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But how will China vote?

The NSG must now be brought around to support the 123 agreement and guarantee India the right to enter the civilian nuclear market, writes Ravni Thukral.

india Updated: Aug 05, 2007 00:38 IST

The Final agreement on the 123 nuclear treaty with America successfully completed means that India’s negotiation efforts will now shift to lobby the Nuclear Suppliers’ Group (NSG) to grant India unconditional right to access nuclear fuel as a legitimate member. Ironing out the final wrinkles in the 123 and returning with a favourable agreement deserves our congratulations. However, the NSG must now also be brought around to support this agreement and guarantee India the right to enter the civilian nuclear market.

The Indo-US civilian nuclear deal has already received wide support from members of the 45 nation NSG group. India has engaged with these countries ever since the July 18, 2005, agreement. Shyam Saran, India’s former foreign secretary, has continued his track II diplomacy with decision makers in these countries. India has already received broad support from Russia, Britain and France. India’s cooperation and growing engagement with Brazil and South Africa under the IBSA framework has also lead these countries to support India’s use of civilian nuclear technology. Australia, too, seems to have veered around to supporting India’s right to civilian nuclear technology. In the past the NSG has always worked on a consensus and Indian interlocutors will hope to achieve this consensus in their favour. Here the position taken by China will be of great importance to India.

So what will determine and influence the Chinese vote? During the recently held South Asian Conference organised by the Chinese Academy of Social Sciences at Shenzhen University, attended by the writer, two scholars presented papers on India’s nuclear power and future strategies. Three broad issues will influence the Chinese strategy. First, China will expect the Americans to negotiate with them on this issue, India’s own request will not be enough for them. They will expect America to lift the embargo on any high end, dual technology that is still denied to them. They will also expect American assurances that India’s nuclear status will not threaten China. The Chinese still remember George Fernandez’s 1998 statement when he accused China of being India’s enemy number one!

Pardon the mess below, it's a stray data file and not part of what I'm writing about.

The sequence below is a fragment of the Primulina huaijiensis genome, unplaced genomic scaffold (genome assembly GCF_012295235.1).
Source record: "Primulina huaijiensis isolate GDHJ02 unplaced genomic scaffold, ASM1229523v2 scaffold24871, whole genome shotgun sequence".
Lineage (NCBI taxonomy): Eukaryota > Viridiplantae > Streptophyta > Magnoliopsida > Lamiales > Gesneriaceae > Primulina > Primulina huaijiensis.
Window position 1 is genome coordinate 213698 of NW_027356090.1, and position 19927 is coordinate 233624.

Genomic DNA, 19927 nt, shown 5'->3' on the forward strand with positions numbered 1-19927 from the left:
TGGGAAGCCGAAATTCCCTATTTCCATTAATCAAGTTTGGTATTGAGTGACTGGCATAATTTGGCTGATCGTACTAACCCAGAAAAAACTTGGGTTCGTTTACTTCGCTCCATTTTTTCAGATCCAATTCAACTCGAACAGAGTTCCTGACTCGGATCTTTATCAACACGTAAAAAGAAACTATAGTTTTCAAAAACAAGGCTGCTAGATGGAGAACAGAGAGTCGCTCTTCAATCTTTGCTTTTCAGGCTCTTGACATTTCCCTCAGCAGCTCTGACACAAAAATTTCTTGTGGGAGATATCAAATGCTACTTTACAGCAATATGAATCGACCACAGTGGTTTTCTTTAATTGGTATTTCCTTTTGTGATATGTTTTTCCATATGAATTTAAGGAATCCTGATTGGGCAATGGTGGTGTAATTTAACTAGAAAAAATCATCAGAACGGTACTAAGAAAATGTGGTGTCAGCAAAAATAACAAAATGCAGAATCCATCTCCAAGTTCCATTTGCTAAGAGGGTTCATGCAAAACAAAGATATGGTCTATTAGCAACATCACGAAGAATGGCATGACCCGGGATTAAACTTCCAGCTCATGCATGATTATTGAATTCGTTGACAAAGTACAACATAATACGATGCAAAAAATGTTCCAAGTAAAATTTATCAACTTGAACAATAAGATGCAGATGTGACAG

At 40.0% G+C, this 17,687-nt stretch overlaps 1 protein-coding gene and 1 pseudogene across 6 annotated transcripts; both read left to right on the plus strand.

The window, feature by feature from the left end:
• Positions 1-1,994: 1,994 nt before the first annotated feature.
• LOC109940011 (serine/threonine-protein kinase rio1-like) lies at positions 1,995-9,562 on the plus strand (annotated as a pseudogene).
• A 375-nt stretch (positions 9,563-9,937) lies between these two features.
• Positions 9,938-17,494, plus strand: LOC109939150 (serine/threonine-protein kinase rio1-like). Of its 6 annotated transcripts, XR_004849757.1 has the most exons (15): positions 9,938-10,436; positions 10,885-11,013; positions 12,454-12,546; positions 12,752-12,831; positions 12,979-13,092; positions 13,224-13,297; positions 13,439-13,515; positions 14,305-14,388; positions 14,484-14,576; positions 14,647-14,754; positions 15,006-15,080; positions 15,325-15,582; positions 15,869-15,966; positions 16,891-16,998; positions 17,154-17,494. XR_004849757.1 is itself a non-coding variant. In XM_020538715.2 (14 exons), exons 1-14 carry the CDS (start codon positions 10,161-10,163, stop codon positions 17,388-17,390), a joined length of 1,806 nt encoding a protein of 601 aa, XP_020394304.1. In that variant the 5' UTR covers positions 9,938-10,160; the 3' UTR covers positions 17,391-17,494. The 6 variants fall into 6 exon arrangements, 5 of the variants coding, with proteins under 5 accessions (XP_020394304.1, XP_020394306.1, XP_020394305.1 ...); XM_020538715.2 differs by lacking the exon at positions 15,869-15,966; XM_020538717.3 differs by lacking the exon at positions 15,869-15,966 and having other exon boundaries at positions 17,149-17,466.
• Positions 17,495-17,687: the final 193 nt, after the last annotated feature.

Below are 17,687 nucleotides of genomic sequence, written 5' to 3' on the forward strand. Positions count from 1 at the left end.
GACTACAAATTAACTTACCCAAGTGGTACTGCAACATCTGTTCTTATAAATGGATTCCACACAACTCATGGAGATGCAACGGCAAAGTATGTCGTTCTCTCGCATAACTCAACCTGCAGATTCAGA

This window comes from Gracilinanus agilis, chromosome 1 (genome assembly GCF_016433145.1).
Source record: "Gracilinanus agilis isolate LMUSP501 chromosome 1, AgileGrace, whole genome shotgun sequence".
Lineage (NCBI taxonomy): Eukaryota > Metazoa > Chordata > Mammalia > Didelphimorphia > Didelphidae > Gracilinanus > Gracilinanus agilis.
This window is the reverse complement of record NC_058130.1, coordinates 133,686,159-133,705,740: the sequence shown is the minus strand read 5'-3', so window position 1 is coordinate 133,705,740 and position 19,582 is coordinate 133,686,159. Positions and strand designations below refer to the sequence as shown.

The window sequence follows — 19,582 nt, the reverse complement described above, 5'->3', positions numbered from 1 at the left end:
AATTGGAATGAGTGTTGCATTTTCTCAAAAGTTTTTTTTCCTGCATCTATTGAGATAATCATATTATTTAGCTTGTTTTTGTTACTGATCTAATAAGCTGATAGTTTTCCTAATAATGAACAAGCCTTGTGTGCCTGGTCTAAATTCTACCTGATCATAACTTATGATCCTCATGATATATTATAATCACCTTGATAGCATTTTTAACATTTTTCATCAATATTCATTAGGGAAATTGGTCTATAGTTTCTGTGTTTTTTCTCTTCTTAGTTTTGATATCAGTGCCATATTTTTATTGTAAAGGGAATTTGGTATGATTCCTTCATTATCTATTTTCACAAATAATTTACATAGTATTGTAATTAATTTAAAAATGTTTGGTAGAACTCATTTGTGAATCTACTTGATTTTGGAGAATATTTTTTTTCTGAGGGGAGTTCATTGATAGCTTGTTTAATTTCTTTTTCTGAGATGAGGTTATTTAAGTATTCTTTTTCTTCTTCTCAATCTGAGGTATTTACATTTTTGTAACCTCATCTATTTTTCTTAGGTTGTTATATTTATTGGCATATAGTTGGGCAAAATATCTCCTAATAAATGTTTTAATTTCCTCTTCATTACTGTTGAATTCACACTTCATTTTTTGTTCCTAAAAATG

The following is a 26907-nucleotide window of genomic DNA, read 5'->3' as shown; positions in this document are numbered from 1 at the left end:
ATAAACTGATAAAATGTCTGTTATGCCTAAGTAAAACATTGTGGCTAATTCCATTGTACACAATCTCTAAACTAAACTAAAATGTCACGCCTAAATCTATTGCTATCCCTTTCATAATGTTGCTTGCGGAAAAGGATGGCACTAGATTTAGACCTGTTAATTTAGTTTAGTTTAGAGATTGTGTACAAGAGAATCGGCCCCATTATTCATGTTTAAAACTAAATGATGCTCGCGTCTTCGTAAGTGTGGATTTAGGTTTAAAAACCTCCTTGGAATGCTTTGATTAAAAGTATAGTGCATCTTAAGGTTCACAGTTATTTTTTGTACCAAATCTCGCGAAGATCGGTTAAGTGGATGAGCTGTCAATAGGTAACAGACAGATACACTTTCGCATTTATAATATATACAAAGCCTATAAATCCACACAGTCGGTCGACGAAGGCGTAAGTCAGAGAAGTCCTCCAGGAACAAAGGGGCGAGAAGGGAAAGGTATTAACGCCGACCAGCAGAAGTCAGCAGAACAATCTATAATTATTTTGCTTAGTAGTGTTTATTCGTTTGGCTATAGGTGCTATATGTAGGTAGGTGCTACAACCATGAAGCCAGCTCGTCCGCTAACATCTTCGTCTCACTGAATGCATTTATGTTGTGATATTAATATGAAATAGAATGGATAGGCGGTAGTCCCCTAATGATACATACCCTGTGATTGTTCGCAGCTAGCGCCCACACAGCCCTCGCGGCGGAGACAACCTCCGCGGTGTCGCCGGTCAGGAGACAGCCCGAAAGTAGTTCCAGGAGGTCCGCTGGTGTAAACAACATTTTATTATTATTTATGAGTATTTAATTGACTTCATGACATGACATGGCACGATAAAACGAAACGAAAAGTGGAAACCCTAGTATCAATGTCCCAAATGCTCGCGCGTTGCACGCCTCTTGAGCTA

Secondly, Chinese think tanks have commented on what they identify as the United States “contain China” policy. China has been expressing concern that India’s strategic partnership with the USA, Japan and now Australia in the arc of democracy is directed against China, and is an attempt to undermine its Communist Party rule. China will expect both India and America to pacify and convince China that this particular nuclear deal is not related to any such strategic containment strategy. But China, too, needs to realise that its very lack of transparency regarding its growing military modernisation, its control of the media and dissenting public opinion, lead countries that are answerable to democratically diverse opinion to distrust them. China too must meet the world half way and realise that it is not just its rise that worries other countries, it is also its own complex web of secrecy.

Amongst China’s security specialists, the Pakistan issue is also of importance. Pakistan remains China’s ‘all weather friend’, and initially, the Pakistani nuclear programme was fully supported by China. Pakistan has consistently asked to be treated on par with India on the nuclear issue and has signed an agreement with China to build civilian nuclear plants. China, too, has supported Pakistan’s demand and may ask that Pakistan be given the same status by the NSG before supporting India’s exceptional status. They will also harden their stance within the Security Council regarding imposing further sanctions on Iran. Here, too, China, like the rest of the NSG members, must respect that India, despite not signing the NPT, has adhered to all NPT laws and never been engaged in any kind of proliferation. It has pursued its nuclear status indigenously and never attempted to use its nuclear know how as a bargain with other countries in search of such knowledge. The Pakistani State, on the other hand, is still to clear itself entirely on the AQ Khan case. Iran, too, needs to answer questions on this front.

China and India have a growing bilateral trade relationship and today our increasing interaction includes joint military exercises. India’s genuine need for civilian nuclear technology must not be seen by China as a threat. A positive vote by China within the NSG will lead to enormous mutual trust and remove many of the security hurdles that stand in the way of FDI from Chinese companies. India and China are responsible powers, and policy-makers on both sides are aware that despite a trenchant border problem, it does not serve the interest of either country in creating any conditions that would impact the growing stability and prosperity of the other. Globalisation, despite its detractors, has given space to countries other than the G8 to influence and nurture global policy. It is now up to us to emerge as responsible global players. Cooperative competition is perhaps the way forward.

Ravni Thakur is honorary Director, Euro-Asia Institute and Reader at the Department.of East Asian Studies, University of Delhi